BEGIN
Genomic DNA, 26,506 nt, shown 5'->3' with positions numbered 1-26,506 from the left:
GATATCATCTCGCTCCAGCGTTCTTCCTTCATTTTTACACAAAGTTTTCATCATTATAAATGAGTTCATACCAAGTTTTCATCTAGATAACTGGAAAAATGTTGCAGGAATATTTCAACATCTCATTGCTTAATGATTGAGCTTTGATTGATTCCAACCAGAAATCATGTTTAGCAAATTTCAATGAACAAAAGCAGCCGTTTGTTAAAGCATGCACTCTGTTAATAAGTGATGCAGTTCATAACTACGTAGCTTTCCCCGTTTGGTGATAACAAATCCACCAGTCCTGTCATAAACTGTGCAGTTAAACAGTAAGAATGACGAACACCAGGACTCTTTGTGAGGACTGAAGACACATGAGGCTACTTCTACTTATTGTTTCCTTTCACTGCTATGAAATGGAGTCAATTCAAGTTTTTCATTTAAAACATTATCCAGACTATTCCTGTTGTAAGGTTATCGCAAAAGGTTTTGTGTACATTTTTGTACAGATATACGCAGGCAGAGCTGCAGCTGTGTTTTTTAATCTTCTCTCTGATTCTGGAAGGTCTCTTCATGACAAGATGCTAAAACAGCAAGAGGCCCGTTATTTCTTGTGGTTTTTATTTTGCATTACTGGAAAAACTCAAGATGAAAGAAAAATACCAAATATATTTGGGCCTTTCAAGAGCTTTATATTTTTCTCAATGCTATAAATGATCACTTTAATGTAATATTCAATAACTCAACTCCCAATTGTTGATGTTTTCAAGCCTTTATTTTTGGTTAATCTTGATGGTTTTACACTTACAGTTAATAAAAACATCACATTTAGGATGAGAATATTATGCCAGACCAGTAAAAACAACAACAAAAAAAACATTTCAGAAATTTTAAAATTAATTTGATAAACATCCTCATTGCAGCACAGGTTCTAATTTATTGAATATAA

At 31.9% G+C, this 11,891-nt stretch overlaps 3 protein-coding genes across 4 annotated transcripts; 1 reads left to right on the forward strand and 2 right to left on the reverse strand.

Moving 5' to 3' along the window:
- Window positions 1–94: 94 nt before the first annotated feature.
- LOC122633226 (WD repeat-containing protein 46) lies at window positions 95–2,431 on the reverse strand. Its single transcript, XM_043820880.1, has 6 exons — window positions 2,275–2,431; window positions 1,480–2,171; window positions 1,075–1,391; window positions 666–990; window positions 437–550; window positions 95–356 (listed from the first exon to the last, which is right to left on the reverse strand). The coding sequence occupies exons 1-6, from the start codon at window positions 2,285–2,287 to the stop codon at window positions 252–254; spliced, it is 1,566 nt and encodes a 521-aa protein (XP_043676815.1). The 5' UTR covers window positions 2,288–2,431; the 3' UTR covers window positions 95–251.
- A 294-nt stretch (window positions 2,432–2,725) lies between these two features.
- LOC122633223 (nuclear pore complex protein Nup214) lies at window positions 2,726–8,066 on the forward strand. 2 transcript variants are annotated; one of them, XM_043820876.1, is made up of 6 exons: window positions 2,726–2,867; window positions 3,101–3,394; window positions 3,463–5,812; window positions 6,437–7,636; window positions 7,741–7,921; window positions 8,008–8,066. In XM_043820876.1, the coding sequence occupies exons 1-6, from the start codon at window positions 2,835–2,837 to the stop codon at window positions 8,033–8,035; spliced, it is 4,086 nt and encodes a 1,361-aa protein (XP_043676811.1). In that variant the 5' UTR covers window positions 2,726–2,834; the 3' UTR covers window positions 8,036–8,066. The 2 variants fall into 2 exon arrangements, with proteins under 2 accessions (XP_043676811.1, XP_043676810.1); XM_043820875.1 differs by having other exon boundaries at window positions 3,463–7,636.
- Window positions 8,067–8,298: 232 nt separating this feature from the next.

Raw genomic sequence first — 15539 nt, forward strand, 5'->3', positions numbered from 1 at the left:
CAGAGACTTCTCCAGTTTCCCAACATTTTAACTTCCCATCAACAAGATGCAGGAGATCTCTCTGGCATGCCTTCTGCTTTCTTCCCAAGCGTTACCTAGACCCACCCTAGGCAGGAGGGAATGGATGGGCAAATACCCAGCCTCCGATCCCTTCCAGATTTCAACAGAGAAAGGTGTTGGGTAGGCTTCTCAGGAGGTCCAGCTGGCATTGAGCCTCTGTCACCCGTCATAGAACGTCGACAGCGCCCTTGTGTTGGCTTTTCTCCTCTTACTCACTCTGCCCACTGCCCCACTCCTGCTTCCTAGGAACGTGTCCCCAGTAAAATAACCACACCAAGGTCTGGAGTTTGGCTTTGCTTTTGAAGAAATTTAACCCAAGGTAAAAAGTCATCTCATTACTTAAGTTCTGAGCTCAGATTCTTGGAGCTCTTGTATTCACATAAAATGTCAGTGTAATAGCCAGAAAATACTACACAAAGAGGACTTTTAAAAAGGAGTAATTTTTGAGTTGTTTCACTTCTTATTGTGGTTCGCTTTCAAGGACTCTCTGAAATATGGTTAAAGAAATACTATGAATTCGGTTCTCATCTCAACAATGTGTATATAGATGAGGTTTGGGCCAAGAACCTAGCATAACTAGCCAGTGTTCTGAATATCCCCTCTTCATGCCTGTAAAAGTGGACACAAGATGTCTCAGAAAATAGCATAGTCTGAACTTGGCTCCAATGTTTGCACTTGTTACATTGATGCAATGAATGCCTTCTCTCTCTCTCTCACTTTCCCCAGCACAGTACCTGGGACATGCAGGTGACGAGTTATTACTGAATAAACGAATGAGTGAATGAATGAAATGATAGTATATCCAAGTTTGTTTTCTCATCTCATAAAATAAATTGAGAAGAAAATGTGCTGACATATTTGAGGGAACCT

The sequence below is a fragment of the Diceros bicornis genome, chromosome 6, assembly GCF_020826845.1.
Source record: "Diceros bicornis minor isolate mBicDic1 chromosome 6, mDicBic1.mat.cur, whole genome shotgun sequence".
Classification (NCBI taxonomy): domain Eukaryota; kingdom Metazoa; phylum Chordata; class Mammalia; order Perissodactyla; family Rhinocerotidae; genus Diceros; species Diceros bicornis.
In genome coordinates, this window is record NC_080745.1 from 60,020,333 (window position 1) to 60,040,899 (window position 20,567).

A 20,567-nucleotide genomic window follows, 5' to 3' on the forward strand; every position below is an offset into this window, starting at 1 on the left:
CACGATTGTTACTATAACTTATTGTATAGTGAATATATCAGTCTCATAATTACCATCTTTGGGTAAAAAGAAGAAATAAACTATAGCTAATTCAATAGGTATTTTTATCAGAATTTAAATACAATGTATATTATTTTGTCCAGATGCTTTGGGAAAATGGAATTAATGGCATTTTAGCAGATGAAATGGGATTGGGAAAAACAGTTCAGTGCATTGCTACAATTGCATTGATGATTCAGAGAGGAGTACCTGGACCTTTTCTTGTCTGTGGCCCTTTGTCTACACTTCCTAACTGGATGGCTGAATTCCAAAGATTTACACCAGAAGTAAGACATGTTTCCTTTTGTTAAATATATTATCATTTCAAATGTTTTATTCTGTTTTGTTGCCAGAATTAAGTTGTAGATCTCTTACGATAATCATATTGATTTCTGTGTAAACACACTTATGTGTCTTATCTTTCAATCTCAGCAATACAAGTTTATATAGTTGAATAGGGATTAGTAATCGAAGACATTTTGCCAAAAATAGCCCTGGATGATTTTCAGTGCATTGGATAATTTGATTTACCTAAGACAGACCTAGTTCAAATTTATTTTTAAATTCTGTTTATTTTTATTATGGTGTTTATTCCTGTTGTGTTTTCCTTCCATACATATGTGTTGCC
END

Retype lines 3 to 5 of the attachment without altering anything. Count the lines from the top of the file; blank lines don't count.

At 31.9% G+C, this 11,891-nt stretch overlaps 3 protein-coding genes across 4 annotated transcripts; 1 reads left to right on the forward strand and 2 right to left on the reverse strand.

Moving 5' to 3' along the window:
- Window positions 1–94: 94 nt before the first annotated feature.